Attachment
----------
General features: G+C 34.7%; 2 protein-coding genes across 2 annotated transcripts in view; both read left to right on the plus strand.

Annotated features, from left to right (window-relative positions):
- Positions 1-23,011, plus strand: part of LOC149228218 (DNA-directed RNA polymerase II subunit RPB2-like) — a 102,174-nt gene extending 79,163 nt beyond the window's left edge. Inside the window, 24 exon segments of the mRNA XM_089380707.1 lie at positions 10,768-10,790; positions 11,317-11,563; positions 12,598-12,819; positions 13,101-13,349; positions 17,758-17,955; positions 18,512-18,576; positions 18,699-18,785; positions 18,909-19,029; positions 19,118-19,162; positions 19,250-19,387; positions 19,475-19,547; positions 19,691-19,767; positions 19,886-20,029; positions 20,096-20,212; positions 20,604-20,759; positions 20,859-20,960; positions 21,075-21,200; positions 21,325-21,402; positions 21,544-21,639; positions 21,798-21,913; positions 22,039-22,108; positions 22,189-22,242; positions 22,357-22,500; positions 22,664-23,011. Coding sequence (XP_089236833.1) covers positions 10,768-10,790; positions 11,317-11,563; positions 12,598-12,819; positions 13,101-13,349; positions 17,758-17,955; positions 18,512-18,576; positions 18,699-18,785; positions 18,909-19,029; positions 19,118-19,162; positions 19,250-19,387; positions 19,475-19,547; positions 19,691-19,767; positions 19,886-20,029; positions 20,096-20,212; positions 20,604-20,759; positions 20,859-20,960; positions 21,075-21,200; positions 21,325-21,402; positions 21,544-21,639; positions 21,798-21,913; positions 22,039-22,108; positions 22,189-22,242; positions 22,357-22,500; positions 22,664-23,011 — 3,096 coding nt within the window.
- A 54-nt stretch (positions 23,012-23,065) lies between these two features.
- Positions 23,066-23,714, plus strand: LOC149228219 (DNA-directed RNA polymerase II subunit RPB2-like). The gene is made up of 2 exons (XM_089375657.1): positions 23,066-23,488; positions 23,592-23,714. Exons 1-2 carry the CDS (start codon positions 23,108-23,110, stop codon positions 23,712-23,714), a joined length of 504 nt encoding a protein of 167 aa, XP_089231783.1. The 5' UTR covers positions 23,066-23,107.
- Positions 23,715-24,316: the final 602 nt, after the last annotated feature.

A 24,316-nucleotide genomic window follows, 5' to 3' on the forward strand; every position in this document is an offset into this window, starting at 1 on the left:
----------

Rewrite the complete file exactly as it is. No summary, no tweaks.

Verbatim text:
General features: G+C 34.7%; 2 protein-coding genes across 2 annotated transcripts in view; both read left to right on the plus strand.

Annotated features, from left to right (window-relative positions):
- Positions 1-23,011, plus strand: part of LOC149228218 (DNA-directed RNA polymerase II subunit RPB2-like) — a 102,174-nt gene extending 79,163 nt beyond the window's left edge. Inside the window, 24 exon segments of the mRNA XM_089380707.1 lie at positions 10,768-10,790; positions 11,317-11,563; positions 12,598-12,819; positions 13,101-13,349; positions 17,758-17,955; positions 18,512-18,576; positions 18,699-18,785; positions 18,909-19,029; positions 19,118-19,162; positions 19,250-19,387; positions 19,475-19,547; positions 19,691-19,767; positions 19,886-20,029; positions 20,096-20,212; positions 20,604-20,759; positions 20,859-20,960; positions 21,075-21,200; positions 21,325-21,402; positions 21,544-21,639; positions 21,798-21,913; positions 22,039-22,108; positions 22,189-22,242; positions 22,357-22,500; positions 22,664-23,011. Coding sequence (XP_089236833.1) covers positions 10,768-10,790; positions 11,317-11,563; positions 12,598-12,819; positions 13,101-13,349; positions 17,758-17,955; positions 18,512-18,576; positions 18,699-18,785; positions 18,909-19,029; positions 19,118-19,162; positions 19,250-19,387; positions 19,475-19,547; positions 19,691-19,767; positions 19,886-20,029; positions 20,096-20,212; positions 20,604-20,759; positions 20,859-20,960; positions 21,075-21,200; positions 21,325-21,402; positions 21,544-21,639; positions 21,798-21,913; positions 22,039-22,108; positions 22,189-22,242; positions 22,357-22,500; positions 22,664-23,011 — 3,096 coding nt within the window.
- A 54-nt stretch (positions 23,012-23,065) lies between these two features.
- Positions 23,066-23,714, plus strand: LOC149228219 (DNA-directed RNA polymerase II subunit RPB2-like). The gene is made up of 2 exons (XM_089375657.1): positions 23,066-23,488; positions 23,592-23,714. Exons 1-2 carry the CDS (start codon positions 23,108-23,110, stop codon positions 23,712-23,714), a joined length of 504 nt encoding a protein of 167 aa, XP_089231783.1. The 5' UTR covers positions 23,066-23,107.
- Positions 23,715-24,316: the final 602 nt, after the last annotated feature.

A 24,316-nucleotide genomic window follows, 5' to 3' on the forward strand; every position in this document is an offset into this window, starting at 1 on the left: